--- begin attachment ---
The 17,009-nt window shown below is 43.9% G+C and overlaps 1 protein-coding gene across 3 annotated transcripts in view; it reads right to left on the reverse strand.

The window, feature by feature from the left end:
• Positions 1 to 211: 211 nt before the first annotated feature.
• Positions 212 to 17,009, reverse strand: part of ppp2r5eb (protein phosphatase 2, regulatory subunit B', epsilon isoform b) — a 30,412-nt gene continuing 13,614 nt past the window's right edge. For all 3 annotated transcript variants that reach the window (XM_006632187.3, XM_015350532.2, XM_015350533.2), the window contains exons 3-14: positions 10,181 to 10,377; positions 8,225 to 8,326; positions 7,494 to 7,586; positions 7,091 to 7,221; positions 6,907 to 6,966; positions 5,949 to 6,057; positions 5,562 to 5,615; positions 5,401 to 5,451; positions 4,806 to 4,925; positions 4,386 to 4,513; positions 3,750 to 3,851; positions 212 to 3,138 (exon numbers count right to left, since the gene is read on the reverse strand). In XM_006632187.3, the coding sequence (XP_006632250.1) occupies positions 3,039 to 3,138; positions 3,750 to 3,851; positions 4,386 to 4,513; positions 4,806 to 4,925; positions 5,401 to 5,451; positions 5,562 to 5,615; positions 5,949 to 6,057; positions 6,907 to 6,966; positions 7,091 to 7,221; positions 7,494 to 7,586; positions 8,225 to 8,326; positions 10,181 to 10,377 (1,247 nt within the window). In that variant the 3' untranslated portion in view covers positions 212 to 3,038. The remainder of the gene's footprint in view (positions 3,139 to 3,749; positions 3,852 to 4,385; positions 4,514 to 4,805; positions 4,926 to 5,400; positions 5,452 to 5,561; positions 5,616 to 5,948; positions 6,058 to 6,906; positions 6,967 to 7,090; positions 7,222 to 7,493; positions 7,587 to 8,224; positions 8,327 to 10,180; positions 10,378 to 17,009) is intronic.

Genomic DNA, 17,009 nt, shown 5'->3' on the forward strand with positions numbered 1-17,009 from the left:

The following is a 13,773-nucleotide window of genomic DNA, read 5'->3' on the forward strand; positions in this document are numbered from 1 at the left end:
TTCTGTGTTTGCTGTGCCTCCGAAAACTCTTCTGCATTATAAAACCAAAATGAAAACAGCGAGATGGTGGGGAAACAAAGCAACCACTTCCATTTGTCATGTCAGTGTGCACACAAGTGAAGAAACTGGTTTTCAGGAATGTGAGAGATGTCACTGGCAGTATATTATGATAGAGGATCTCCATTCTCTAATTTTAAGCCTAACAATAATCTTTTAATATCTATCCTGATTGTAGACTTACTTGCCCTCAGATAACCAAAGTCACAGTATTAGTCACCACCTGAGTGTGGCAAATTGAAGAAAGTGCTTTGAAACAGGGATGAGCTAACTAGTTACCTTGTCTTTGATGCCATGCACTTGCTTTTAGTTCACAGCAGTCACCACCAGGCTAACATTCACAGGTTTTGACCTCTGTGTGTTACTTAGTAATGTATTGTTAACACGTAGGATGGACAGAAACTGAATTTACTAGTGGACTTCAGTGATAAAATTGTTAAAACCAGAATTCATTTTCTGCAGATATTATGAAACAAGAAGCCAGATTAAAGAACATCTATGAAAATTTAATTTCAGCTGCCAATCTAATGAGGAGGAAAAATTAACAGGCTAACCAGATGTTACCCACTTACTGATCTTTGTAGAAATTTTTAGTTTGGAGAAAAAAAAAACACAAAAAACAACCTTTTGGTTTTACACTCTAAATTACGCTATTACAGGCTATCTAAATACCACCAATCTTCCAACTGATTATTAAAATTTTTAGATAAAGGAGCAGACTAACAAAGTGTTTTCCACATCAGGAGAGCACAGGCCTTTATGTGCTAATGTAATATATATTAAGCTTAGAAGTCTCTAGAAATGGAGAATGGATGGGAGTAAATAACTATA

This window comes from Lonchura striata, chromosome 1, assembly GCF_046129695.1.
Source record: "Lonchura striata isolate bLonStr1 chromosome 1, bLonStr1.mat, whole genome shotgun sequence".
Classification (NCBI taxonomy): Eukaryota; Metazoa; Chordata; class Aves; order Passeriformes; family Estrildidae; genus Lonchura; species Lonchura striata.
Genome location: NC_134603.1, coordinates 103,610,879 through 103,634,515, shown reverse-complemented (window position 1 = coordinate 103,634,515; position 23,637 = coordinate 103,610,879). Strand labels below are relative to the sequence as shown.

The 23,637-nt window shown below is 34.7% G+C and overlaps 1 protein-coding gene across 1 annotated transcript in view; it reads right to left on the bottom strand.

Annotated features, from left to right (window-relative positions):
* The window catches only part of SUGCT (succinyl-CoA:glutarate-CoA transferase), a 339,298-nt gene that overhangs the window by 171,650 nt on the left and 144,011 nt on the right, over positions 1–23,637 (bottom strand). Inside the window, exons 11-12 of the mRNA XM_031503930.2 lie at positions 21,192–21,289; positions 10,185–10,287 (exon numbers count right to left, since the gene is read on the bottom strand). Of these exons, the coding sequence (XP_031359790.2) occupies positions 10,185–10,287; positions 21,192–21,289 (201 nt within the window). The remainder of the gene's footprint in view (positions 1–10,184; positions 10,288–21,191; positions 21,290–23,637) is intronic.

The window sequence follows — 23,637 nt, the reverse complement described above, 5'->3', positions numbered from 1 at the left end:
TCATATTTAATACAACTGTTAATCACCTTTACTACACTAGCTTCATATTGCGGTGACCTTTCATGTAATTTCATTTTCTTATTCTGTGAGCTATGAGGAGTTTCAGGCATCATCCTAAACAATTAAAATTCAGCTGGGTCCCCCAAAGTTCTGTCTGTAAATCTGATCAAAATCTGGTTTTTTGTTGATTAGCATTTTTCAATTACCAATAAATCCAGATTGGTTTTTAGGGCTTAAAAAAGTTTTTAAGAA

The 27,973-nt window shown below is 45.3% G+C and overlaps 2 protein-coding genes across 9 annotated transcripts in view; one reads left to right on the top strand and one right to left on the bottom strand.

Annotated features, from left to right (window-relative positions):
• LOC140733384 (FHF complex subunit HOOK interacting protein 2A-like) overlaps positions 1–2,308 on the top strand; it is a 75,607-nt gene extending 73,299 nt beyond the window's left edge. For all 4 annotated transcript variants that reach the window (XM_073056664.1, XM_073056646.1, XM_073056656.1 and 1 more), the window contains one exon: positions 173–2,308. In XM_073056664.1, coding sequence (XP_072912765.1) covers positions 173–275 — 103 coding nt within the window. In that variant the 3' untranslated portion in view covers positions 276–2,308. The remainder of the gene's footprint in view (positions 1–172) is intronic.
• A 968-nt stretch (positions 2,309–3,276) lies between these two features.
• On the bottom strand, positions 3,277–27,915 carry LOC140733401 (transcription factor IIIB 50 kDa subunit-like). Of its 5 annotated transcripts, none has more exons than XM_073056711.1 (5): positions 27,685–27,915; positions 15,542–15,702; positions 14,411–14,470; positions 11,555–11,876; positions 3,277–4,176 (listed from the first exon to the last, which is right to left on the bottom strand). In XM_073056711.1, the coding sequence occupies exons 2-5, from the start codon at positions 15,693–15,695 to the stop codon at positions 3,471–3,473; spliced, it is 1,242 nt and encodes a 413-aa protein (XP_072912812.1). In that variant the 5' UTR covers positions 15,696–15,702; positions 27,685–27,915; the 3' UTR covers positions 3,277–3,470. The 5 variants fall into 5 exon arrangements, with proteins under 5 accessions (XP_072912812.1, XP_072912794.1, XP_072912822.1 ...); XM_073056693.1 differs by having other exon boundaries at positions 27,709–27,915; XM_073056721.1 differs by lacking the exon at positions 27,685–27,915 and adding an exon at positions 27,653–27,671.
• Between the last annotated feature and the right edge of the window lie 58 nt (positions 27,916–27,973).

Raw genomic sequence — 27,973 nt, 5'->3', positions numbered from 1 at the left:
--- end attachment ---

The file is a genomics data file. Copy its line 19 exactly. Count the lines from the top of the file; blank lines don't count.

• LOC140733384 (FHF complex subunit HOOK interacting protein 2A-like) overlaps positions 1–2,308 on the top strand; it is a 75,607-nt gene extending 73,299 nt beyond the window's left edge. For all 4 annotated transcript variants that reach the window (XM_073056664.1, XM_073056646.1, XM_073056656.1 and 1 more), the window contains one exon: positions 173–2,308. In XM_073056664.1, coding sequence (XP_072912765.1) covers positions 173–275 — 103 coding nt within the window. In that variant the 3' untranslated portion in view covers positions 276–2,308. The remainder of the gene's footprint in view (positions 1–172) is intronic.